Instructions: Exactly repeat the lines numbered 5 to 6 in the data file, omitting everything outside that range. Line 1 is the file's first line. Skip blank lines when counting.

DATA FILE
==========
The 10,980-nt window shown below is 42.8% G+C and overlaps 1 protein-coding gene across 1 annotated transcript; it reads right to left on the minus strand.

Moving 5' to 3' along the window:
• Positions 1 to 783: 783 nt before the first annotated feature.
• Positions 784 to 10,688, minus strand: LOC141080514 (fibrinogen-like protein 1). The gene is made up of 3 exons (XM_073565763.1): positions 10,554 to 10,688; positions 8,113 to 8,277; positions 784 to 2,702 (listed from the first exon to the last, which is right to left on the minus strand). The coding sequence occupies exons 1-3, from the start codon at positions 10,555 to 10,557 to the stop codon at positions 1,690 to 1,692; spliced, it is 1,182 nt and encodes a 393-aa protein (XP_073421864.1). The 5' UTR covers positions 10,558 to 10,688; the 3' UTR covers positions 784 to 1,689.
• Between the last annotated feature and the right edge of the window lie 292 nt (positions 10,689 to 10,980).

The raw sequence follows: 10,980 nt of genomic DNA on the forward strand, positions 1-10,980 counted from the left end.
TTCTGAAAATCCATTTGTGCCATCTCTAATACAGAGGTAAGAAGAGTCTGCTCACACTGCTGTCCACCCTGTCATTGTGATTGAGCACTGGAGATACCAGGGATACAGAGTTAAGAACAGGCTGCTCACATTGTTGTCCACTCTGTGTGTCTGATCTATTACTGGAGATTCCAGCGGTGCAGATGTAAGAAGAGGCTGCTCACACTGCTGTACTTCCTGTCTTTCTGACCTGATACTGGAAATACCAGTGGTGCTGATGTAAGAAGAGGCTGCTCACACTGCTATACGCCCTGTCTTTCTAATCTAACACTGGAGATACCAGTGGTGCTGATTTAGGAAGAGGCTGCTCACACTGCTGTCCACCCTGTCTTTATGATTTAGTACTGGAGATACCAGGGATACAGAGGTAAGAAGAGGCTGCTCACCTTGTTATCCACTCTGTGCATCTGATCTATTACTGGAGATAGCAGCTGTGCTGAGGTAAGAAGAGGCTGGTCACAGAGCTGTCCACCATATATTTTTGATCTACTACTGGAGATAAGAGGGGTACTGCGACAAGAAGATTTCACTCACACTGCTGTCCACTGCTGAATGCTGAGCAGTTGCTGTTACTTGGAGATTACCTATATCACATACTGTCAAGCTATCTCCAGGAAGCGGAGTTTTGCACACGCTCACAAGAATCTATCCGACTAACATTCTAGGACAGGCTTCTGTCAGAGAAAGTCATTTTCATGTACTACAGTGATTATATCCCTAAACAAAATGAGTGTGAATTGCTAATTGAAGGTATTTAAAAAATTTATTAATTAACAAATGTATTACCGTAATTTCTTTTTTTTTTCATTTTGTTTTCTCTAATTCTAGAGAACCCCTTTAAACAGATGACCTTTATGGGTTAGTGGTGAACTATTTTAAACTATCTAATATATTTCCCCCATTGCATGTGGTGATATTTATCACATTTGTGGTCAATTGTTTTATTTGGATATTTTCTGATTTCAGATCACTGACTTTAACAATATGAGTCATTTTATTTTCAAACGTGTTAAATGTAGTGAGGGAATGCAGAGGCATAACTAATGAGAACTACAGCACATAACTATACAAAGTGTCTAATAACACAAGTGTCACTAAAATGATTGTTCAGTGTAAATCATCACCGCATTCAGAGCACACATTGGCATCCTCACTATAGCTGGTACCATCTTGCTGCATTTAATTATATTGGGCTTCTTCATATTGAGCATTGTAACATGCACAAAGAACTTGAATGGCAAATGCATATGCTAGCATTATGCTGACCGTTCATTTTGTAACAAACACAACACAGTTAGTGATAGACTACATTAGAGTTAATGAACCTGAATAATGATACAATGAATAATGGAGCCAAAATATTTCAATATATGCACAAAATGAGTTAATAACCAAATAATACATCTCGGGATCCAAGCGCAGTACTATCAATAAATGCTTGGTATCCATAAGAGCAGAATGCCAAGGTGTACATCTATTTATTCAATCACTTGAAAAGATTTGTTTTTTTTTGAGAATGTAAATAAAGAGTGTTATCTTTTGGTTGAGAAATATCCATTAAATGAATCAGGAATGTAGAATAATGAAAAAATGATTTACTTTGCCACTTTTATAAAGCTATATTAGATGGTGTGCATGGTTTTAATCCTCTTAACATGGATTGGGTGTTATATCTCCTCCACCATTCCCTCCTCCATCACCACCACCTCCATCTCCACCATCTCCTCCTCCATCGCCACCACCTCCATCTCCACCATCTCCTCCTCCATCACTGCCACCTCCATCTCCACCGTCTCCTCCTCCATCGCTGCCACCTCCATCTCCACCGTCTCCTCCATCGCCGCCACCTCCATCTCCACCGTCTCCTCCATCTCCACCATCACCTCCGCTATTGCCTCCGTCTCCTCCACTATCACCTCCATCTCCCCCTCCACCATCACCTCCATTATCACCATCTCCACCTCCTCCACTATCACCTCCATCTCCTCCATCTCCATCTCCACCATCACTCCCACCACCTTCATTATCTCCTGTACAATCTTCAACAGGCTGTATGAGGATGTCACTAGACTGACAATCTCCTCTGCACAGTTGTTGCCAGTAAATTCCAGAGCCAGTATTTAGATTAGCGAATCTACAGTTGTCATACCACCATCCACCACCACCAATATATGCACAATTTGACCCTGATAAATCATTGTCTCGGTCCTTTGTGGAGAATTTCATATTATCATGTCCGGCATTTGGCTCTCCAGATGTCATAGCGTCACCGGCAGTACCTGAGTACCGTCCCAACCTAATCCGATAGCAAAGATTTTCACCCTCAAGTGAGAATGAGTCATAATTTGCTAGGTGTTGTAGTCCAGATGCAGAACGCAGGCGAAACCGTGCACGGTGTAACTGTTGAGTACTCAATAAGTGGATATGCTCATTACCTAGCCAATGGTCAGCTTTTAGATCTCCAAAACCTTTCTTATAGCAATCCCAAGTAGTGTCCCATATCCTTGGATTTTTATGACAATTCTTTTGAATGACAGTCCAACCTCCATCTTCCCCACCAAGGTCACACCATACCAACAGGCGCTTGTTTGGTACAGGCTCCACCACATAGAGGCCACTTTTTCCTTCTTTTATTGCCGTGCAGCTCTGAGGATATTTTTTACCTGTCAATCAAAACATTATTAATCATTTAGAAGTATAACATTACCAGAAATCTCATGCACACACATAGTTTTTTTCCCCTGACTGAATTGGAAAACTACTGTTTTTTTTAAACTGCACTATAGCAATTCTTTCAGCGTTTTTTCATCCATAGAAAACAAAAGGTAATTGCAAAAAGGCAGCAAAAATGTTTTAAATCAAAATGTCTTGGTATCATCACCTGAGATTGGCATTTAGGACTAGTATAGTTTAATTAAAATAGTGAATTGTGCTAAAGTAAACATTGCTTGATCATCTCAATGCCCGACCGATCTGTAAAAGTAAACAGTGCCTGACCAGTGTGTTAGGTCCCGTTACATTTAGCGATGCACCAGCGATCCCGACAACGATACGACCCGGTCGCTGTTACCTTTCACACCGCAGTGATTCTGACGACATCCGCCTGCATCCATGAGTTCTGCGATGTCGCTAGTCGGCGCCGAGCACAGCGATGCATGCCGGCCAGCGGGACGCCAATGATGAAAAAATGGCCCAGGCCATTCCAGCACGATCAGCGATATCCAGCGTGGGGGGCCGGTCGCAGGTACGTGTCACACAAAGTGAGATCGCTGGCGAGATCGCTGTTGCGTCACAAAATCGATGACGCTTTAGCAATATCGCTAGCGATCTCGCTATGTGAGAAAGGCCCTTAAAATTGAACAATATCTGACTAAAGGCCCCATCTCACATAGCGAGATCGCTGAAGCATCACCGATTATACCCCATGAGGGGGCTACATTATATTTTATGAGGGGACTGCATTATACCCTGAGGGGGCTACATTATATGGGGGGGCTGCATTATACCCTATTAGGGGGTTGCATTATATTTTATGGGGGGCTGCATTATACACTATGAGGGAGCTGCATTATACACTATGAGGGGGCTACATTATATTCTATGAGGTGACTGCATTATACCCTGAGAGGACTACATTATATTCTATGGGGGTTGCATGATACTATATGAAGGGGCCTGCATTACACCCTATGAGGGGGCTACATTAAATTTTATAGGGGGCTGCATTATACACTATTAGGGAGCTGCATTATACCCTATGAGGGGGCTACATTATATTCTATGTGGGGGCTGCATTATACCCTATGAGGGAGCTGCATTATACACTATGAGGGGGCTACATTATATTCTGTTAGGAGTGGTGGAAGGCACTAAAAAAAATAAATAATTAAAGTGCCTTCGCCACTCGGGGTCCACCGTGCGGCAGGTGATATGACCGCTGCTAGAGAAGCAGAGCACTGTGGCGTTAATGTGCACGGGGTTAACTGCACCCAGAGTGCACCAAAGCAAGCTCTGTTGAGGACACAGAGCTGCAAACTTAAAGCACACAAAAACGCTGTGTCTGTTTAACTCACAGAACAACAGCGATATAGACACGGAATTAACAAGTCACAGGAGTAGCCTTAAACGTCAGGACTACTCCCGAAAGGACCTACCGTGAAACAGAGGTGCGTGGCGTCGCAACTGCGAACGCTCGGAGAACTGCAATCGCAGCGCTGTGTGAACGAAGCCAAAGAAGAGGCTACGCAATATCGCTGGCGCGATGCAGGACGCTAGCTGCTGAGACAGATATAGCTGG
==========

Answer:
• Between the last annotated feature and the right edge of the window lie 292 nt (positions 10,689 to 10,980).

The raw sequence follows: 10,980 nt of genomic DNA on the forward strand, positions 1-10,980 counted from the left end.